Championships Hope to Have Maxi Impact on Youth in Athletics
By Piet Könnicke
Track and field, also known as “Athletics” in many countries, is popular all over the world. And kids love this sport. They naturally like to jump far, jump high, and, of course, love to run as fast as possible. With the 2008 Olympic Games just a few days past, many athletes and fans are already looking forward to the next big athletics highlight—the 2009 track and field World Championships in Berlin. We had the opportunity to spend a little time with young talents, who already might be dreaming about becoming part of the Olympics or the World Championships one day. Take The Magic Step® author Piet Könnicke reports from the Berlin Mini World Championships.
Running Is Fun
You might say Niklas’s preferred running style is “short and fast.” The 10-year-old is a striker on his soccer team and one of the fastest fifth-graders within his district in Berlin. In fact, his sprinting ability and overall nimbleness helped him qualify for the Berlin Mini World Championships, which premiered in Berlin this past June.
In light of the upcoming Athletics World Championship in 2009, Berlin not only wants to promote its internationally renowned events, such as the Berlin Marathon and the ‘Internationales Stadionfest’ (ISTAF), but also has the goal to draw attention to the future generations of track and field athletes. The plan is focus on the experiential value and the joy athletics can bring closer to the children. In the first Berlin Mini World Championships, more than 1000 fifth- and six-graders from Berlin’s 12 districts met near its Olympic stadium to compete in this first annual kids’ sporting event.
Apart from the competitions on that day, the Berlin Mini World Championships had another goal: to help bring track and field to the forefront in schools. Students name sports games as their main activity during physical education (PE) classes. The classic track and field disciplines such as the long and high jumps, ball throws, or 60-metre sprints are rarely more than a compulsory exercise in their current curriculum. Ludwig Forster, an experienced PE teacher in Berlin, acknowledges this, but states that due to the relatively few PE lessons offered in schools, it is not possible to dedicate a lot of time to any one sport. However, “the primary goal of teaching a great variety of sports is not achieved at many schools either,” according to Forster. But he also knows that due to its lack of specialization physical education at school cannot produce future world champions. Therefore “talents can only be developed and promoted if close links to sports clubs exist,” Forster says knowingly, as one of his former students made it into the world gymnastics elite.
Through this Mini World Championships, the Berlin senate wants to close the gap between sports clubs and schools. The Mini World Championship coordinator Bernd Kunze, who is working for the Berlin education senate, imagines the Championships to be something of a mediation opportunity; his vision is supported by the 2009 Berlin Organising Committee, the Regional Sports Association Berlin, and the Berlin Athletics Association. In the event, which they hope to hold again next year, there were seven separate disciplines in which 10- to 12-year-olds could get an idea of just how good they will have to be to one day become a world champion. Events included the long and high jumps, the 800m, the 50m and 75m sprints, and two ball-throw disciplines.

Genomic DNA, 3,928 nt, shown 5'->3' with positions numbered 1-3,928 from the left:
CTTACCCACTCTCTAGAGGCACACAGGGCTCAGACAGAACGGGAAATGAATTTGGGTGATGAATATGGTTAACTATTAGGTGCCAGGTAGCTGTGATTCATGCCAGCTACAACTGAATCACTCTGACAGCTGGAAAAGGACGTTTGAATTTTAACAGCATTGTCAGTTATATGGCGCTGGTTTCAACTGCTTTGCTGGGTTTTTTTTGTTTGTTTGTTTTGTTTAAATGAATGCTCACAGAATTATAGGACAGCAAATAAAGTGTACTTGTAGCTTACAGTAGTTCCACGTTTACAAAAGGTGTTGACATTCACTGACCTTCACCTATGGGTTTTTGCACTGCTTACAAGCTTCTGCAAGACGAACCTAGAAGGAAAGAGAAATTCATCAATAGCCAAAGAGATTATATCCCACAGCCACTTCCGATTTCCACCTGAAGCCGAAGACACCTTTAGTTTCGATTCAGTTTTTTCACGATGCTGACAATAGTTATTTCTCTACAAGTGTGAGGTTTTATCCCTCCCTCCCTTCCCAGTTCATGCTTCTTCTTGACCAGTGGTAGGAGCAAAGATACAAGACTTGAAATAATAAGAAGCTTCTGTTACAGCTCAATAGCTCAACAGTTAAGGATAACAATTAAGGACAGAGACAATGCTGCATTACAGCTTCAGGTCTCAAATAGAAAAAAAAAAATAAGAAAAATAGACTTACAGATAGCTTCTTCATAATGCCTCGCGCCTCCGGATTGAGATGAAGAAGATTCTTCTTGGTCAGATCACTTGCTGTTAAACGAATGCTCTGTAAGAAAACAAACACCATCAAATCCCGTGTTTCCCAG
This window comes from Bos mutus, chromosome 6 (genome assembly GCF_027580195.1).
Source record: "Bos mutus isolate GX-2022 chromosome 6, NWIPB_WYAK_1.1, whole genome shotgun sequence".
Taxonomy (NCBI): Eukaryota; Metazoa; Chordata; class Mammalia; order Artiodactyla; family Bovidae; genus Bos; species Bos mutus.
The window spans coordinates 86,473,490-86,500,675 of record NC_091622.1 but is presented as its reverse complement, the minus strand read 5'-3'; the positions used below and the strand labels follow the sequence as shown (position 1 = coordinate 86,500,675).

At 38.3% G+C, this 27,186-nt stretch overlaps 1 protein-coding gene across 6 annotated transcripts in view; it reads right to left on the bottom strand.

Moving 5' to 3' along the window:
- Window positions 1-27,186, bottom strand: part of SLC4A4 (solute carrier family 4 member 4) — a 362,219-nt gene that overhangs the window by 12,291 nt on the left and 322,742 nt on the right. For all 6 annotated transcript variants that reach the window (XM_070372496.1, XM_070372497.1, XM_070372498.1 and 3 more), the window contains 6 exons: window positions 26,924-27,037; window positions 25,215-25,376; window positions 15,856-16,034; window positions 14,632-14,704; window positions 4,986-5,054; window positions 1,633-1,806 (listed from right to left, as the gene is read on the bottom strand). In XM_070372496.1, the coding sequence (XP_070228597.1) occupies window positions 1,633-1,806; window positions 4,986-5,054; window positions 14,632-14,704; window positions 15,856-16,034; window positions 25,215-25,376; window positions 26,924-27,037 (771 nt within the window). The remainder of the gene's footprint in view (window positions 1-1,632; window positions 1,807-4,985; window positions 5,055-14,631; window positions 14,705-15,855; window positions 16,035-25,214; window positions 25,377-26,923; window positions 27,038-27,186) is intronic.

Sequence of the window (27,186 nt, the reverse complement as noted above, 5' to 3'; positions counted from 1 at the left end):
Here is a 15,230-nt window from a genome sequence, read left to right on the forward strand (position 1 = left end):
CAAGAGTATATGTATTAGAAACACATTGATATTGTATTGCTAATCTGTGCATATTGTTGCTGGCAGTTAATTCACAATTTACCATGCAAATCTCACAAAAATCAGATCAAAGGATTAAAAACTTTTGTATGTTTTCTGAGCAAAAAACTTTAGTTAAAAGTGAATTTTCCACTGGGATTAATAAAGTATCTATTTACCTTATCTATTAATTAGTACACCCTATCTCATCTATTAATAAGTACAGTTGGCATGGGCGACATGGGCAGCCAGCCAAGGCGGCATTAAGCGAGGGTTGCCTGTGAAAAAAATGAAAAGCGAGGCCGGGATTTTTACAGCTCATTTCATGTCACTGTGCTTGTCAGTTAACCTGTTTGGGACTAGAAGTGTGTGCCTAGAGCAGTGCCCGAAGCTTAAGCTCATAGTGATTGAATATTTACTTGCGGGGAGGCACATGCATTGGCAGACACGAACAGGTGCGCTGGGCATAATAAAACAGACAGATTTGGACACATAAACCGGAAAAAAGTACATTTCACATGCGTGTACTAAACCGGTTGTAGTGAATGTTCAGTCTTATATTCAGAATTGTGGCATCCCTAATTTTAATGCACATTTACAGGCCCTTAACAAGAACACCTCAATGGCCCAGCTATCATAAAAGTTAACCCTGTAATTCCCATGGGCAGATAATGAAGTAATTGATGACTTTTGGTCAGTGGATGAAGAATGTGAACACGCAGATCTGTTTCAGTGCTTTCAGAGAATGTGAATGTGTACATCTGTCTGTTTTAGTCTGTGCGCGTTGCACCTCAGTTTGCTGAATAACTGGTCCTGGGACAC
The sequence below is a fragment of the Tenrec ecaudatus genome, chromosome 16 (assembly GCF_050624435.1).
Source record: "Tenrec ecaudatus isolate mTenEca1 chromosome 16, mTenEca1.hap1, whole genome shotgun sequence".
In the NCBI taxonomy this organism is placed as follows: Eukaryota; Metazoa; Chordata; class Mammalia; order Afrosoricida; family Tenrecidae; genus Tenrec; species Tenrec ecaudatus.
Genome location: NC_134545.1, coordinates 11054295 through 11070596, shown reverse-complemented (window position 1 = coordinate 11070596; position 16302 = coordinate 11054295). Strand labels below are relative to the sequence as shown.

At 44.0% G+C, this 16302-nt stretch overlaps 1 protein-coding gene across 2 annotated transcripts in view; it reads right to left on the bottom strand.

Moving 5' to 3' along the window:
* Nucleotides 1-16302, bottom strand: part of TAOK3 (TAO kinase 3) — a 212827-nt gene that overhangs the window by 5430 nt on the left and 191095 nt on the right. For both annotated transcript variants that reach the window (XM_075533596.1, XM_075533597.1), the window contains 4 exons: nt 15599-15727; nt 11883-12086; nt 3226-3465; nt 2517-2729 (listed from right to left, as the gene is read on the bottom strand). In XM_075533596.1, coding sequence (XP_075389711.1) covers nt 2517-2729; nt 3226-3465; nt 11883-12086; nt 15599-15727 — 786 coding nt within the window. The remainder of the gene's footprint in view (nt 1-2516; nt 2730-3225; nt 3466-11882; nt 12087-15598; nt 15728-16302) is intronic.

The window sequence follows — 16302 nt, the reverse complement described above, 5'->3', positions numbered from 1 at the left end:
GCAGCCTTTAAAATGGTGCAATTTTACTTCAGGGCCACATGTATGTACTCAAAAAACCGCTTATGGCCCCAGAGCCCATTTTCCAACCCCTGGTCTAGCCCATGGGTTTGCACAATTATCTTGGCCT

The importance and necessity of a close cooperation between schools and sports clubs is evident in the life of 10-year-old Philomena. As the fastest in the 50m at her school, she qualified for the final of the Berlin Mini World Championships, in which she raced against the best sprinters of her age from other Berlin districts. “Running is fun,” she said, shortly after crossing the finish line. Despite her natural abilities, however, she is no longer in a sports club as her schedule is just too busy to allow for two weekly training sessions.
The creation of the Berlin Mini World Championships is an innovative and above all active response to the results of a study undertaken with the help of the European Athletic Association (EAA) a few years ago. The findings indicated that although children have a substantial interest in the major disciplines of track and field, such as jumping, running and throwing, their interest fades with increasing age. Accordingly, only one percent of young track and field athletes stick to it after graduating from high school. For this reason, the pure excitement at sporting events may be as important as the participant’s actual success. In addition, children and young adults get a chance to experience track and field in a rather playful way, while the sometimes rigid rules of competition only play a secondary role.
Therefore, in this year’s event, rather than have 4 x 100m relay teams, there were—opposing the rules of competition—8 x 50m ones. And in the sprint final, it was not just about glamour and prestige, but rather something even more essential: winning the title of the “Speedy Sock.” To help motivate the young participants to imagine even greater possibilities, each wore a bib number with the official logo of the 2009 IAAF World Championships.
On the stage of the Berlin Mini World Championships, tomorrow’s potential talents now ought to be discovered, revived and motivated. The kids and their parents shall also develop a long-lasting joy and interest in this sport through this experience and the individual successes during the event.